Jersey Village City Council adopts comprehensive plan

The Jersey Village city council formally adopted its comprehensive plan into a city ordinance at its monthly meeting on Feb. 15. The plan, which was last updated in 1989, serves as a blueprint lays the foundation for future improvements and prioritizes projects that shape the physical and economic characteristics of the city.

“I think this is an excellent, visionary document and I think it will encapsulate the growth and the upward trajectory that this community is on,” Mayor Justin Ray said. “It’s a great opportunity for [Jersey Village] to harness that [growth], build for a better future and continue to make Jersey Village a destination. I’m very much excited for this.”

Jersey Village began developing a new comprehensive plan in spring 2014.

The 14-month process incorporated the work of city council members, consulting firm Freese and Nichols, as well as a citizen and council led advisory committee. Feedback from city council workshops, public hearings, town hall meetings, online forums and citizen surveys were all incorporated into the plan, Ray said.

With 53 total recommendations, the comprehensive plan calls for the coordination of economic development activities, encouragement of family-oriented retail, restaurant and entertainment opportunities, development of new parks and amenities and the improvement of community landscaping.

Some priority recommendations include updating the city’s pool facility with new equipment, slides and a potential splash pad, revitalizing the Hwy. 290 corridor, and creating and landscape master plan to help design city corridors and entrances.

The plan started with 153 recommendations from Freese and Nichols and was narrowed down to 53 recommendations.

“I would like to commend the city council because I feel they really rolled up their sleeves and looked at these recommendations in thorough detail,” Freese and Nichols consultant Shad Comeaux said. “There are some cities who just look at the plan and put it on the shelf, but it seems like [this council] really want to take some action moving forward.”

The plan will be reviewed by a special committee as often as needed, Ray said, but the ordinance dictates it must be reviewed at least every four years.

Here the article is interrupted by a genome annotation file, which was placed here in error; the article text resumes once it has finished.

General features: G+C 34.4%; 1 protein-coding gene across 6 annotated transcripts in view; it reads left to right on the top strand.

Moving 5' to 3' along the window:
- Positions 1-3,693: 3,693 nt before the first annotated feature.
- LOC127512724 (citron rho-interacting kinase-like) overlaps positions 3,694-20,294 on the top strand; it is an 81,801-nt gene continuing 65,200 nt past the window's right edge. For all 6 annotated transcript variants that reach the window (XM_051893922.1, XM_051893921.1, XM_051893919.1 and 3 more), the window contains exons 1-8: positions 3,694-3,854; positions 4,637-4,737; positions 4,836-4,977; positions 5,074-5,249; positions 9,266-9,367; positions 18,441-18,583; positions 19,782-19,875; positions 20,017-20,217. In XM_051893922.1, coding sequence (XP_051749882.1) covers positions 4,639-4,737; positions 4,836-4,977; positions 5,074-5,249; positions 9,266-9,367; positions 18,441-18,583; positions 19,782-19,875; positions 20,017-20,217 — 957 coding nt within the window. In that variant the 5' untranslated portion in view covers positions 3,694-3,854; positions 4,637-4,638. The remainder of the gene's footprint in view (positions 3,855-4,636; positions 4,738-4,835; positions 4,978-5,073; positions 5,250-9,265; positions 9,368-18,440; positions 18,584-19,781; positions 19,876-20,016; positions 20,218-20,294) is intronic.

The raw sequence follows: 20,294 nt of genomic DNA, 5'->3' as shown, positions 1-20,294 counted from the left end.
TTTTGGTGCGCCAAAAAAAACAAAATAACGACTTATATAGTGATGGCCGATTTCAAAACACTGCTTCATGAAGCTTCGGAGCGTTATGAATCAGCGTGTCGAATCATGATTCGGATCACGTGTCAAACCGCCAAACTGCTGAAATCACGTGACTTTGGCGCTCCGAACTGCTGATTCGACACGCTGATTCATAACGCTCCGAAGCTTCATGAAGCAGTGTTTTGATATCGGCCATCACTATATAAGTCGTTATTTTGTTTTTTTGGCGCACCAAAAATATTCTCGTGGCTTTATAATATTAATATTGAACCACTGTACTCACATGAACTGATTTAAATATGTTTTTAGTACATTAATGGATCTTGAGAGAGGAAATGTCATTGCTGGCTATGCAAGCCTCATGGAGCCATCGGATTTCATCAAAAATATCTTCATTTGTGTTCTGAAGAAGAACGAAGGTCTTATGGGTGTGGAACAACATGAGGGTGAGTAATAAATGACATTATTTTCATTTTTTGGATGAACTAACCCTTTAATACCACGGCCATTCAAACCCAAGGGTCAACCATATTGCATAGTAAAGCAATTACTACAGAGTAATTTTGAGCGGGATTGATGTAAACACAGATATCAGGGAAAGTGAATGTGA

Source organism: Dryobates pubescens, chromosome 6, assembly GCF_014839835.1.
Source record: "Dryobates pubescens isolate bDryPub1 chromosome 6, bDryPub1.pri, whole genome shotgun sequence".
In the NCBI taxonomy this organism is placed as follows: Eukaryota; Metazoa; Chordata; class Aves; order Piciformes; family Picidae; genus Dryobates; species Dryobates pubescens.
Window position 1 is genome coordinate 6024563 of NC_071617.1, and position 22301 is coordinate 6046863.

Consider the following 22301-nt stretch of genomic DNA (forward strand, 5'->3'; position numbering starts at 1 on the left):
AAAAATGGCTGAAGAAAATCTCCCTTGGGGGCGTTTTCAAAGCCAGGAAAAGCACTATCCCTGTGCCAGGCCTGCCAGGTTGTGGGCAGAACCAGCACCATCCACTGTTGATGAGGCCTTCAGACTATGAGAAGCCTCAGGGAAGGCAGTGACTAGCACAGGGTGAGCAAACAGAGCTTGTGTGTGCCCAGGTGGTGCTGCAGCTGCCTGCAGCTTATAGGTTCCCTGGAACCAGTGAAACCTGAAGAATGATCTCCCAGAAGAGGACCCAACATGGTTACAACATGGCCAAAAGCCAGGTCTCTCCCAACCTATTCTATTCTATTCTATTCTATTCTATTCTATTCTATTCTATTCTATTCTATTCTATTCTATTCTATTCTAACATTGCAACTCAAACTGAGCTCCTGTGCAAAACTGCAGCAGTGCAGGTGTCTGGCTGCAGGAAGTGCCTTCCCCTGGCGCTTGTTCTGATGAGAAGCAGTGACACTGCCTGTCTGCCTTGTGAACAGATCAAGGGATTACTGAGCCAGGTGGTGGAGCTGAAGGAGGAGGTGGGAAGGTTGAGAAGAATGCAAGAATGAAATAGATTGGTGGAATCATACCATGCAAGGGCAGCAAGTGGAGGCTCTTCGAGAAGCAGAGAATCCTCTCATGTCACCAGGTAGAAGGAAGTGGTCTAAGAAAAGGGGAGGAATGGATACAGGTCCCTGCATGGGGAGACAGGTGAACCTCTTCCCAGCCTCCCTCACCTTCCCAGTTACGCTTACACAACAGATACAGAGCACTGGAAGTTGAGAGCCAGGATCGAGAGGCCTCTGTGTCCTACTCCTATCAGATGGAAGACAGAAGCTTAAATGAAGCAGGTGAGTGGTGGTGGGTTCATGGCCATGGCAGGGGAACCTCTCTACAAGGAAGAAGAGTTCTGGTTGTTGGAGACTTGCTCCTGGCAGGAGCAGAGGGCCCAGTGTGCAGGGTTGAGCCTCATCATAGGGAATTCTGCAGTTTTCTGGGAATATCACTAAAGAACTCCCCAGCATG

“We wanted to institutionalize the plan into a formal process of budget review so that it cannot be ignored,” City Manger Mike Castro said.

At the meeting, several citizens expressed concerns that the trail system envisioned within the comprehensive plan would violate the property rights of homeowners with land near proposed trails.

Council stated, however, that no recommendations listed on the comprehensive plan would be implemented without further discussion from city council and financial and zoning approval from the city.

“We decided to put things in a plan understanding that it’s not an end-all-be-all," council member Andrew Mitcham said. "If we adopt [the plan], we’re not going to pick up our shovels and start building a trail or start extending a street. Each one of these items is going to be on future agendas, and everybody will have the chance to speak or send us emails about whether you like [the project] or don’t.”

Red light cameras


City council also approved an ordinance at the Feb. 15 meeting allowing a May 7 special election for residents to vote on a potential red light camera ban.

Council added the ordinance to the February agenda after citizens presented city secretary Lorri Coody with a Jan. 18 petition to permanently ban red light cameras from the city.

The petition required signatures from at least 5 percent of registered voters in Jersey Village, Coody said. On Jan. 19, city officials calculated the petition surpassed the amount of signatures needed to be deemed valid.

“I think in the future all the citizens in Jersey Village should be given the opportunity to voice their opinions on the issues that touch them personally—such as these cameras—through either a city poll or by city vote,” Jersey Village resident Jim Pulliam said.